Strong GDP growth gives Abe a boostJapan’s economy grew faster than previously estimated in the second quarter, aiding Prime Minister Shinzo Abe’s reflation campaign as he considers whether the nation can withstand a sales-tax increase.
Gross domestic product expanded at an annualized rate of 3.8 percent from the first quarter, higher than the initial estimate of 2.6 percent, reflecting stronger private capital investment, the Cabinet Office said in Tokyo yesterday.
The median forecast of 23 economists was for a 3.9 percent increase. The economy grew 4.1 percent in the first quarter.
Japanese stocks jumped and the yen weakened after Tokyo won a bid to host the 2020 Olympics, helping Abe’s efforts to revive the world’s third-biggest economy. Analysts from Fujitsu Research Institute to UBS AG said a sales-tax increase in April is now a “done deal,” putting the focus on how much stimulus policy makers will apply to offset the blow to consumption and growth.
“The news on the Olympics will boost Abe’s popularity and that will be another push for him to raise the sales tax,” said Daiju Aoki, senior economist for Japan at UBS in Tokyo, who accurately forecast GDP growth of 3.8 percent. “A recovery led by Abenomics is accelerating. The effect of a weak yen is improving corporate profits and that is making companies willing to boost investment.”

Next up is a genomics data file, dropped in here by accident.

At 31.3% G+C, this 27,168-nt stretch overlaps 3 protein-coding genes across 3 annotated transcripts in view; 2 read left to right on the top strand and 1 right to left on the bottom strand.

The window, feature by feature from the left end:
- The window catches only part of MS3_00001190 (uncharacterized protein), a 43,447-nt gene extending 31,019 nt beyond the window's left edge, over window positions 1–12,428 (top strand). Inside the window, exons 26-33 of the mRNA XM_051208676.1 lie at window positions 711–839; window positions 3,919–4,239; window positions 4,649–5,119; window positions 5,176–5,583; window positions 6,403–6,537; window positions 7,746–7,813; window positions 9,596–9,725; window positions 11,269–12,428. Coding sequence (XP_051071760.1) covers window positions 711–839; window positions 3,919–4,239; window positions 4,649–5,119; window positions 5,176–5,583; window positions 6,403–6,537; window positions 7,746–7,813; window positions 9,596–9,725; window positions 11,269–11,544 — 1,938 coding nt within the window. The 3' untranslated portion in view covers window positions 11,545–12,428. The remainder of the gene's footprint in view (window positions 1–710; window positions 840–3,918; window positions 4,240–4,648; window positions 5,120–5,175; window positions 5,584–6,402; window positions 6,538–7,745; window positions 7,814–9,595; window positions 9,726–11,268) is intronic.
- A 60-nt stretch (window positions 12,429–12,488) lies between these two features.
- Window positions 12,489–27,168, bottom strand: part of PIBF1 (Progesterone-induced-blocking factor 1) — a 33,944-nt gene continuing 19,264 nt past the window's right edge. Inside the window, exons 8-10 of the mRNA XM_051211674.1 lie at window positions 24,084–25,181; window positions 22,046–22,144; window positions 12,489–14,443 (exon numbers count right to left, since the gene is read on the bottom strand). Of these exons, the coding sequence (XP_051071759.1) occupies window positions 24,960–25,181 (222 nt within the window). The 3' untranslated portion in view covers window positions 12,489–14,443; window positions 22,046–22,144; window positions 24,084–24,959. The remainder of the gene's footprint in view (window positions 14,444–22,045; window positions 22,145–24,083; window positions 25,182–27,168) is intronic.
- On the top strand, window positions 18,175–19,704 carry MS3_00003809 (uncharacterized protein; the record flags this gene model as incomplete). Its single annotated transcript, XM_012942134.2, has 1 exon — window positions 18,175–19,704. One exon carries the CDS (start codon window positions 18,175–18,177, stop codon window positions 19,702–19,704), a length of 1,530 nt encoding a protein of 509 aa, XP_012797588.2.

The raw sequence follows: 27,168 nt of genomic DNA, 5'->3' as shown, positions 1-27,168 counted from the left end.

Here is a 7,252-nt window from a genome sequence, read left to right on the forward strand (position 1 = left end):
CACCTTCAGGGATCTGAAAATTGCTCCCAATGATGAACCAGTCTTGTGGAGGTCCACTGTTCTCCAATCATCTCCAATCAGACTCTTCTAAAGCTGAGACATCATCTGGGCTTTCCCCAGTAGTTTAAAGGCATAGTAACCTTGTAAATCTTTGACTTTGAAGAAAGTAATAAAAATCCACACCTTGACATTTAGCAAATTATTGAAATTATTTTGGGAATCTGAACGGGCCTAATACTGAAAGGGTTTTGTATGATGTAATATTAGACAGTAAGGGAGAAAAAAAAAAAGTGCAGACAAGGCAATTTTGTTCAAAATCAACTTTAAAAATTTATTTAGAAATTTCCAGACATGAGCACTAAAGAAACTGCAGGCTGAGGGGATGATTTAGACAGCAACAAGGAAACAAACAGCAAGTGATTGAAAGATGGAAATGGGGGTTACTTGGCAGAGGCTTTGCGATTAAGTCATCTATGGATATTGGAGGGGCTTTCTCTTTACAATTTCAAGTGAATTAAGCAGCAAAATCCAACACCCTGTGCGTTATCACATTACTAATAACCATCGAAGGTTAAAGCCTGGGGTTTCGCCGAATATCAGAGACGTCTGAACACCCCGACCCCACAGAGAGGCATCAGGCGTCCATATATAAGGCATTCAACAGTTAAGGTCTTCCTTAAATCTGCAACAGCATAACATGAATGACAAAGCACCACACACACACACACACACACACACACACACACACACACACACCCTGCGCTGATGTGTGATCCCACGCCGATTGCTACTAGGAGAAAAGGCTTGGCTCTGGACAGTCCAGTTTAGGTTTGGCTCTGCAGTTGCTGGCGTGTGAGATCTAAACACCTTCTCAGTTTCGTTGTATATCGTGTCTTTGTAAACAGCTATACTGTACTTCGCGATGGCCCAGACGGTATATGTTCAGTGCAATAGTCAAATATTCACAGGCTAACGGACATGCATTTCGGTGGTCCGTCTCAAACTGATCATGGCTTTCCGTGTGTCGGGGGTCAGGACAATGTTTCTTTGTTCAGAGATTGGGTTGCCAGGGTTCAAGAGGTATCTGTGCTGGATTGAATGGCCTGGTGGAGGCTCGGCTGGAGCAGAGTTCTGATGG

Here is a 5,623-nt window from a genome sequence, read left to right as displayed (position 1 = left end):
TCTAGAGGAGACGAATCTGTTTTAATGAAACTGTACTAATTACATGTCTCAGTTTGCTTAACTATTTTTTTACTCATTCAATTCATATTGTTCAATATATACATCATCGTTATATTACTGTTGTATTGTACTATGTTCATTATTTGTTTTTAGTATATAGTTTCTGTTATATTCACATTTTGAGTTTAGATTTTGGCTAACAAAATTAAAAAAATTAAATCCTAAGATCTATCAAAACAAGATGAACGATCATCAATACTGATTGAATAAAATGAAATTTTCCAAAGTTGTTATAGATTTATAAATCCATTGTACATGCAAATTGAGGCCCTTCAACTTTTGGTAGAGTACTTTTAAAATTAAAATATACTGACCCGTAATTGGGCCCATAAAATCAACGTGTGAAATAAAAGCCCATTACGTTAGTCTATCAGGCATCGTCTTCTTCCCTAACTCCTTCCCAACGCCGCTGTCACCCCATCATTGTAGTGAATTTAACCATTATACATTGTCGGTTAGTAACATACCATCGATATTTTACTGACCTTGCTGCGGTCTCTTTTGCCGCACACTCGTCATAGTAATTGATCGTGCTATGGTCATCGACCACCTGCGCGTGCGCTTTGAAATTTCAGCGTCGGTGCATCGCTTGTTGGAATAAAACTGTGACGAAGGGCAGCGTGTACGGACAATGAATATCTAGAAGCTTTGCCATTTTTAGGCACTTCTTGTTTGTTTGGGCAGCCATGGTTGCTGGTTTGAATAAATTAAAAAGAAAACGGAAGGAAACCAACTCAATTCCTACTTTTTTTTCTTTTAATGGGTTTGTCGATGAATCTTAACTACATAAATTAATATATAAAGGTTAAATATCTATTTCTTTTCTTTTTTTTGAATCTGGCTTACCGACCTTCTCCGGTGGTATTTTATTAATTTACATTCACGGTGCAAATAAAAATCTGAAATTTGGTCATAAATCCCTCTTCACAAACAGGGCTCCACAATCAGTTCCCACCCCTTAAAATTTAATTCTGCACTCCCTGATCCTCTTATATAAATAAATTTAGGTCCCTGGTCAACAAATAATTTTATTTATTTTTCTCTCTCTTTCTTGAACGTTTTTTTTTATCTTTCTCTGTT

Bank of Japan Gov. Haruhiko Kuroda last week signaled that policy makers can use extra fiscal and monetary stimulus to offset any hit to growth from the sales tax increase and help achieve a 2 percent inflation target. Japan’s economy will contract an annualized 4.4 percent in the three months starting April after six straight quarters of expansion, before returning to growth, according to the median estimate of economists surveyed.
“The focus is shifting to how large an economic package is needed to diminish the negative impact of the tax hike,” said Aoki at UBS. “Abe will probably have to compile a fiscal stimulus package” of 5 trillion yen ($50 billion), he said.
The government could compile an extra budget next year, as there is a “high chance” that increasing the sales tax as planned may cause growth to slow, Finance Minister Taro Aso told reporters last week. The scale of any extra spending hasn’t been decided, he said.
A moderate recovery is under way and delaying an increase in the sales tax could undermine confidence in Japan’s fiscal sustainability and lead to higher government bond yields, Kuroda said last week.
The sales tax is set to rise to 8 percent in April from 5 percent, and then increase to 10 percent in October 2015, pending a final decision by Abe.
Even with a higher levy, the central bank forecast the economy will grow 2.8 percent this fiscal year through March, and 1.3 percent the following year, according to the median estimate of the board members released in July. Bloomberg
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